For the scenario of the individual retiree in 2005, we used a 7.5% expected rate of return, 5% withdrawal rate and adjusted for 3% inflation. The result was a 2.4% fail rate. This means only one in 40 people would have run out of money during a normal retirement beginning in 2005. To apply this to someone starting to withdraw today, we ran a simulation with the same withdrawal rate and inflation factors as before but, this time, the result was a fail rate of almost 25%.
Right away, I couldn’t help but notice a couple of fairly glaring flaws in the analysis, as presented. Here’s what you should look out for, and why you should be at least a little bit suspicious of sensationalist headlines (and conclusions) like the one presented above.
Nominal versus real interest rates
The first problem I have with Cortazzo’s analysis is that the current low-interest-rate environment is presumed to persist indefinitely, even though inflation is simultaneously assumed to run at a level well above the Federal Reserve’s stated target (an assumed 3%, versus a Fed target of 2%). To build that assumption in as a basic statistic in a Monte Carlo simulation is probably an overly conservative (and potentially unrealistic) decision.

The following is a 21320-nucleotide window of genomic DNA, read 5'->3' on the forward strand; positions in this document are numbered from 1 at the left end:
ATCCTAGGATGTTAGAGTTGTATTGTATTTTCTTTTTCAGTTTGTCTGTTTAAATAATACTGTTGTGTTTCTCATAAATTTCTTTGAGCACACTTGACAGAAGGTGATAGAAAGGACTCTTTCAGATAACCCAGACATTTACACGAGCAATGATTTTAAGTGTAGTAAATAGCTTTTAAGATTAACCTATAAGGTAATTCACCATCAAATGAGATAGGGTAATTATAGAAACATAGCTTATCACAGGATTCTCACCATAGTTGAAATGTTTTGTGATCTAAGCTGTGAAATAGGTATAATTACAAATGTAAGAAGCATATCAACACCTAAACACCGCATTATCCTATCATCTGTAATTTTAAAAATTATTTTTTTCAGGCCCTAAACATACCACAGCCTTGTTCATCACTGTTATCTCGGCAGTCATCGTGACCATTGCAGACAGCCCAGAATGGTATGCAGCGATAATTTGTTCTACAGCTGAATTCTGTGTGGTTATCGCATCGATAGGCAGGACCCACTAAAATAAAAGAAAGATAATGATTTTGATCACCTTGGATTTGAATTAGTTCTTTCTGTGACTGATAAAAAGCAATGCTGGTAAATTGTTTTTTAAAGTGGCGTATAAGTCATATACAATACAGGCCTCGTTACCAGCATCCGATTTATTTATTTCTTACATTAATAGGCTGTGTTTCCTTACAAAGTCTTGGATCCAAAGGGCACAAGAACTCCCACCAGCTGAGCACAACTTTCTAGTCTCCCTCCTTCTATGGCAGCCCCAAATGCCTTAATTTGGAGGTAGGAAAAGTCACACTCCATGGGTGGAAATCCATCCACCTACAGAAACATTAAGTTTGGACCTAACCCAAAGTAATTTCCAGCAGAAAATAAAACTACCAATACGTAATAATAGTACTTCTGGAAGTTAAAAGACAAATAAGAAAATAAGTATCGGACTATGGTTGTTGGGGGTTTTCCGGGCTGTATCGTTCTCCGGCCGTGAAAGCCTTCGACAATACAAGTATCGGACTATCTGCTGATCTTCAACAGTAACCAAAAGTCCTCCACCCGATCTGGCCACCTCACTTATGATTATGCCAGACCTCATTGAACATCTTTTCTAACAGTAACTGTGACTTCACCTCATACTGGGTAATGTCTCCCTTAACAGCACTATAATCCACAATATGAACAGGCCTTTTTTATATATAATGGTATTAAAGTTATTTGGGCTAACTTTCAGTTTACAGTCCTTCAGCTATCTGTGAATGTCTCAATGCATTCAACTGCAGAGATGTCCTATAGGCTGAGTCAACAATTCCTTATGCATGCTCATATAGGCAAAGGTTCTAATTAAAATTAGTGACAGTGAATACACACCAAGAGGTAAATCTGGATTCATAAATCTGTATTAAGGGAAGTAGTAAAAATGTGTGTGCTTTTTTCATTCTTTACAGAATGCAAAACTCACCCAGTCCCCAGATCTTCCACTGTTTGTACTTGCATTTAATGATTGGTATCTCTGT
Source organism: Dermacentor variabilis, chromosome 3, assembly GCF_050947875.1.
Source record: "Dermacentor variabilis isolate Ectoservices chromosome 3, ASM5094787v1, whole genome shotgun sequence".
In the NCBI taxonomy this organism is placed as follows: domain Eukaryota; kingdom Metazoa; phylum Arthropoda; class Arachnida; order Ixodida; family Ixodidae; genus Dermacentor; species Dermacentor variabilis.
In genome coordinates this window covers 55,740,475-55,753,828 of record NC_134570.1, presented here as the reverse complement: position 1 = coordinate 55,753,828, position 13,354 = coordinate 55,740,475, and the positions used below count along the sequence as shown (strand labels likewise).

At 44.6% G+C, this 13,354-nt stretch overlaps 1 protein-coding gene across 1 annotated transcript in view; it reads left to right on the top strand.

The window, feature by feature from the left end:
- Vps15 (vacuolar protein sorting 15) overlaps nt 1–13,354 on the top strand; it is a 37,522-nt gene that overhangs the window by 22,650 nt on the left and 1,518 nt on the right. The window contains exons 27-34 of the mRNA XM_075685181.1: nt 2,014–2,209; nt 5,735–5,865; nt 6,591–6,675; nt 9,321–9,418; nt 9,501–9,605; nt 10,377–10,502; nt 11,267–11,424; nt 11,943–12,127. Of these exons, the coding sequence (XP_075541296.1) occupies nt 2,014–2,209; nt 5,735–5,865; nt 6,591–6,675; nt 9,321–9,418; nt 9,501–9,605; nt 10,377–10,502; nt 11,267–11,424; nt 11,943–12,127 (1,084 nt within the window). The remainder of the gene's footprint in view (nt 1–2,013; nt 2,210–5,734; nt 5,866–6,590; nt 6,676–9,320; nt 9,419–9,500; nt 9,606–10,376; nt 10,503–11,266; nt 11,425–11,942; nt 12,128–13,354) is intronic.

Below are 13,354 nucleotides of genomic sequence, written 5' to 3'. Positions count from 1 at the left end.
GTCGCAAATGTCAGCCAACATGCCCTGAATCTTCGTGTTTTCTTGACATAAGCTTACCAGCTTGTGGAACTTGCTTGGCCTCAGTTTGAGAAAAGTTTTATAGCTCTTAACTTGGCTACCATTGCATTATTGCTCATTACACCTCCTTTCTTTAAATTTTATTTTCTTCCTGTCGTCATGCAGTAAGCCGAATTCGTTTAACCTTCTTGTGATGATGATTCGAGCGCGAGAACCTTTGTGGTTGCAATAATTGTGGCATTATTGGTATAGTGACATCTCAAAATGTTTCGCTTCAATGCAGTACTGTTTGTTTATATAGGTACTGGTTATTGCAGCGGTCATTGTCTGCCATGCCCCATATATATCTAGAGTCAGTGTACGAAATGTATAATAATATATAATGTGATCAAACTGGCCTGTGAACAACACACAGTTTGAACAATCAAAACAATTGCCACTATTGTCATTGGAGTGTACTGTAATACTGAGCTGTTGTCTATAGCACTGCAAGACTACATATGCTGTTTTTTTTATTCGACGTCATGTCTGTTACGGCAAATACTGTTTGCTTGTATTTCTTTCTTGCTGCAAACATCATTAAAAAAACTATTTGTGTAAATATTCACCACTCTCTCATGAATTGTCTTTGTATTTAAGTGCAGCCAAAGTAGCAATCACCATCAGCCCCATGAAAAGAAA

To understand why requires a quick discussion of “nominal” versus “real” interest rates. The nominal interest rate is simply the rate paid on current bonds (recently close to 0% for short-term bonds, up to 3% for long-term Treasuries or 4-5% for investment-grade corporates). The real interest rate, though, subtracts inflation from the nominal rate to arrive at an inflation-adjusted rate—in other words, what’s left of your investment return after inflation has taken its toll.
The distinction is important because inflation and interest rates tend to move in accordance with each other—as inflation rises, so do nominal interest rates, since investors require a greater return to compensate them for inflation’s bite. To assume that one will remain low while the other remains high is at odds with macroeconomic realities.